Today marks the birthday of English composer Ralph Vaughan Williams (1872–1958). One of the most important composers of the 20th century, Vaughan Williams’s prolific legacy includes nine symphonies, six operas, film scores, choral music, works for military band, and several now-standard hymn tunes. Forging an individual musical voice steeped in the folk song traditions of his homeland, he is particularly well known for a lush, pastoral style that carries listeners away to the beauty of the English countryside.
Vaughan Williams’s enduringly popular The Lark Ascending is just such a piece. Scored for solo violin and orchestra and inspired by a poem by George Meredith, it’s filled with gentle melodies that seem to float along as if blown by a soft meadow breeze. The violin embodies the lark as it pours forth a silvery flutter of birdcalls before soaring skywards and disappearing from human view, the final notes climbing higher and higher, then fading into thin air.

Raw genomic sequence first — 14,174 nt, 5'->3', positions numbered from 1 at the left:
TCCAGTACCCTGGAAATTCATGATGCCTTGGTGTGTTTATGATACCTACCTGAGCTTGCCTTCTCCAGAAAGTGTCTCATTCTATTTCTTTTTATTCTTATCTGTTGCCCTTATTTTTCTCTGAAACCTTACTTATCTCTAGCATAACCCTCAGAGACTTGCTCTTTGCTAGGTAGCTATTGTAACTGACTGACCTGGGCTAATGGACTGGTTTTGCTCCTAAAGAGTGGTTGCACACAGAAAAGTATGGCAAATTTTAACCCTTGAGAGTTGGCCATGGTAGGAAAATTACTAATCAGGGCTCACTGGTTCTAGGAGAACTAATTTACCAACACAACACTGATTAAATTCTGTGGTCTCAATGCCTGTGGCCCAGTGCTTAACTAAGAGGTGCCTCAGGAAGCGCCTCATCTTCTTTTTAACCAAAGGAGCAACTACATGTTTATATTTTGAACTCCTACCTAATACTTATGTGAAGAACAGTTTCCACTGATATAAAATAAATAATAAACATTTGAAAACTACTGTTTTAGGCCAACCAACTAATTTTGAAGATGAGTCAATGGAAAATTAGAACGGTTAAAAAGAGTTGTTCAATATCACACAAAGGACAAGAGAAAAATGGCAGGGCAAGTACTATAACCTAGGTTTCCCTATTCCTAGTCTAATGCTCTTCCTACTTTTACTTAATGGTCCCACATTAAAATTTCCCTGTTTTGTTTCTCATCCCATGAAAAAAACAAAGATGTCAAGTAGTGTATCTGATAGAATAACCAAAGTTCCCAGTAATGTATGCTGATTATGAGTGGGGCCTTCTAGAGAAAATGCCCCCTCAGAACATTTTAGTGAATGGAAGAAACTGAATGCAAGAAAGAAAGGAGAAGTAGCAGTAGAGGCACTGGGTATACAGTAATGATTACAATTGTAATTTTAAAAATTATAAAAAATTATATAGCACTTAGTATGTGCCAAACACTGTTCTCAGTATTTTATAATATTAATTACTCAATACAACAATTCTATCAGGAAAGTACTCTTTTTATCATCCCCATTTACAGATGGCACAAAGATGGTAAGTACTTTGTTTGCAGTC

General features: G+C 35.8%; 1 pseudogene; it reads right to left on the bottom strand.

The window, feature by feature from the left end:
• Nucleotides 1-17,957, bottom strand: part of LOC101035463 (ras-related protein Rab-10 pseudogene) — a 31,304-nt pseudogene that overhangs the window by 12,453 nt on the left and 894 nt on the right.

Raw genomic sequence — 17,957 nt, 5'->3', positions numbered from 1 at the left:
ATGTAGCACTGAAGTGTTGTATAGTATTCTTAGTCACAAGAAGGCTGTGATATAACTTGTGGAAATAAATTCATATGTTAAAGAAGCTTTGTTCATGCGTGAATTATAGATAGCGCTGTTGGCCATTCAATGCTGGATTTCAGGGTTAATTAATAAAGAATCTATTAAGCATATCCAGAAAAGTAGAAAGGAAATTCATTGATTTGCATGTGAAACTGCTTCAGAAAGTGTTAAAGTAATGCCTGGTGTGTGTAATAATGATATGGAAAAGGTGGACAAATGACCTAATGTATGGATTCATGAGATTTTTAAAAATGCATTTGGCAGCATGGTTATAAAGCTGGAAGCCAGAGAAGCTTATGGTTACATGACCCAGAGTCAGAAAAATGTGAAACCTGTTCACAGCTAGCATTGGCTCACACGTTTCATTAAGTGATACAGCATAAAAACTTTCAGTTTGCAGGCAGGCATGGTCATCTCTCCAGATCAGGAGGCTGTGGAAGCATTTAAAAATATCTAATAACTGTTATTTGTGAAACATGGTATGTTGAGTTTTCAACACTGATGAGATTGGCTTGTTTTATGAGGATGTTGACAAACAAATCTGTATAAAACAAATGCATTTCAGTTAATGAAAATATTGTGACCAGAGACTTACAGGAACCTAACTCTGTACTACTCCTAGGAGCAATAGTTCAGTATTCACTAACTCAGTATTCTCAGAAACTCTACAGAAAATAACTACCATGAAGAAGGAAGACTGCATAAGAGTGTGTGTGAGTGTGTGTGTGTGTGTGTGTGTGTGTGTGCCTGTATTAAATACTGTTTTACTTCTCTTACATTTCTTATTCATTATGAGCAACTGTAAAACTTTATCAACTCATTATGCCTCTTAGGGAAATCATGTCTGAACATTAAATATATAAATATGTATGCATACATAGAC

The Lark Ascending has become an audience favorite that has enchanted listeners the world over, topping Classic FM’s annual “Hall of Fame” poll from 2007–10, 2014–17, and again in 2019 and 2020. The piece came into being at a tumultuous moment in world history with the outbreak of World War I. Then and now, this is music that has uniquely remarkable power to transport us out of our current time and place as we drift through a golden-hued musical landscape. In live performance, The Lark Ascending offers a moment of beauty, escape, and tranquility at a time when we need it most.
This Saturday, October 17, world-renowned, Grammy Award-winning violinist James Ehnes performs The Lark Ascending (along with Mendelssohn’s ever-popular Violin Concerto) in a livestream performance with the Houston Symphony. Pick up you tickets online.